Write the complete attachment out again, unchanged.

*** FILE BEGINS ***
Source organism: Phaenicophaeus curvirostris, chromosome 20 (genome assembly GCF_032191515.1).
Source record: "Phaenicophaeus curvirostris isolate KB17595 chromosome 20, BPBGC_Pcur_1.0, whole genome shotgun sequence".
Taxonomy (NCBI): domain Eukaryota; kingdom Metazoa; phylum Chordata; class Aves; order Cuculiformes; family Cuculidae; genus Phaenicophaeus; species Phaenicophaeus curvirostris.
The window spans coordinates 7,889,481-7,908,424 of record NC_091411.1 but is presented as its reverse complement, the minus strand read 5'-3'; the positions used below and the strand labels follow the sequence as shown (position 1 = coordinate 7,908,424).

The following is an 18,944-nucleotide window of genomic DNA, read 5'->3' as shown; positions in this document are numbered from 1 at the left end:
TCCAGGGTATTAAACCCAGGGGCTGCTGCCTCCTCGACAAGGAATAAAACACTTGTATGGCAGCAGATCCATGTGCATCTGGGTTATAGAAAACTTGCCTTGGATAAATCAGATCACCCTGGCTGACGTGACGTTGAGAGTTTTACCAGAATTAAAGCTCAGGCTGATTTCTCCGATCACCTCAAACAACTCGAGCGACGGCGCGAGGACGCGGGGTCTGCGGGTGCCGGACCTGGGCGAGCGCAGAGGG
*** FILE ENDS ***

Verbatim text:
Source organism: Phaenicophaeus curvirostris, chromosome 20 (genome assembly GCF_032191515.1).
Source record: "Phaenicophaeus curvirostris isolate KB17595 chromosome 20, BPBGC_Pcur_1.0, whole genome shotgun sequence".
Taxonomy (NCBI): domain Eukaryota; kingdom Metazoa; phylum Chordata; class Aves; order Cuculiformes; family Cuculidae; genus Phaenicophaeus; species Phaenicophaeus curvirostris.
The window spans coordinates 7,889,481-7,908,424 of record NC_091411.1 but is presented as its reverse complement, the minus strand read 5'-3'; the positions used below and the strand labels follow the sequence as shown (position 1 = coordinate 7,908,424).

The following is an 18,944-nucleotide window of genomic DNA, read 5'->3' as shown; positions in this document are numbered from 1 at the left end:
TCCAGGGTATTAAACCCAGGGGCTGCTGCCTCCTCGACAAGGAATAAAACACTTGTATGGCAGCAGATCCATGTGCATCTGGGTTATAGAAAACTTGCCTTGGATAAATCAGATCACCCTGGCTGACGTGACGTTGAGAGTTTTACCAGAATTAAAGCTCAGGCTGATTTCTCCGATCACCTCAAACAACTCGAGCGACGGCGCGAGGACGCGGGGTCTGCGGGTGCCGGACCTGGGCGAGCGCAGAGGG